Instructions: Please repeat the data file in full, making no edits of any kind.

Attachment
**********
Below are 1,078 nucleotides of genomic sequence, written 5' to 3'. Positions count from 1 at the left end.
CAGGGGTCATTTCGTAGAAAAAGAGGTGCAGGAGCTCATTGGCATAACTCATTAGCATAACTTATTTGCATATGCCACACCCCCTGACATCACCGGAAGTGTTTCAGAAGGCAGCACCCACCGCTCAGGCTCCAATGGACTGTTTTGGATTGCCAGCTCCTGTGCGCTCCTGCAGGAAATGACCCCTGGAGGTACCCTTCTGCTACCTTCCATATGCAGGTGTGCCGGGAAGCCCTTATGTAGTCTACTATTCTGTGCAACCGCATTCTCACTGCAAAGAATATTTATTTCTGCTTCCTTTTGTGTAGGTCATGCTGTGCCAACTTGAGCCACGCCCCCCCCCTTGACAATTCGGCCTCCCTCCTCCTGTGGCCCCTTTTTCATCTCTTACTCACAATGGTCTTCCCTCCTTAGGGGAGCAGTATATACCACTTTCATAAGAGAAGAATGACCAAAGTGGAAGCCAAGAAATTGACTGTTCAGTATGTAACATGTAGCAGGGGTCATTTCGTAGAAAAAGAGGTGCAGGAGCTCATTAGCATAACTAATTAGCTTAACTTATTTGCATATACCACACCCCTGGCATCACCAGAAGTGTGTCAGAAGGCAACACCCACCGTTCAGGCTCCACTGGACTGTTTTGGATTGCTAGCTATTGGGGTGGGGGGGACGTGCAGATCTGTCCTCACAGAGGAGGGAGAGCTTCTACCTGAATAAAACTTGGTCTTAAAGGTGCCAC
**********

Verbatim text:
Below are 1,078 nucleotides of genomic sequence, written 5' to 3'. Positions count from 1 at the left end.
CAGGGGTCATTTCGTAGAAAAAGAGGTGCAGGAGCTCATTGGCATAACTCATTAGCATAACTTATTTGCATATGCCACACCCCCTGACATCACCGGAAGTGTTTCAGAAGGCAGCACCCACCGCTCAGGCTCCAATGGACTGTTTTGGATTGCCAGCTCCTGTGCGCTCCTGCAGGAAATGACCCCTGGAGGTACCCTTCTGCTACCTTCCATATGCAGGTGTGCCGGGAAGCCCTTATGTAGTCTACTATTCTGTGCAACCGCATTCTCACTGCAAAGAATATTTATTTCTGCTTCCTTTTGTGTAGGTCATGCTGTGCCAACTTGAGCCACGCCCCCCCCCTTGACAATTCGGCCTCCCTCCTCCTGTGGCCCCTTTTTCATCTCTTACTCACAATGGTCTTCCCTCCTTAGGGGAGCAGTATATACCACTTTCATAAGAGAAGAATGACCAAAGTGGAAGCCAAGAAATTGACTGTTCAGTATGTAACATGTAGCAGGGGTCATTTCGTAGAAAAAGAGGTGCAGGAGCTCATTAGCATAACTAATTAGCTTAACTTATTTGCATATACCACACCCCTGGCATCACCAGAAGTGTGTCAGAAGGCAACACCCACCGTTCAGGCTCCACTGGACTGTTTTGGATTGCTAGCTATTGGGGTGGGGGGGACGTGCAGATCTGTCCTCACAGAGGAGGGAGAGCTTCTACCTGAATAAAACTTGGTCTTAAAGGTGCCAC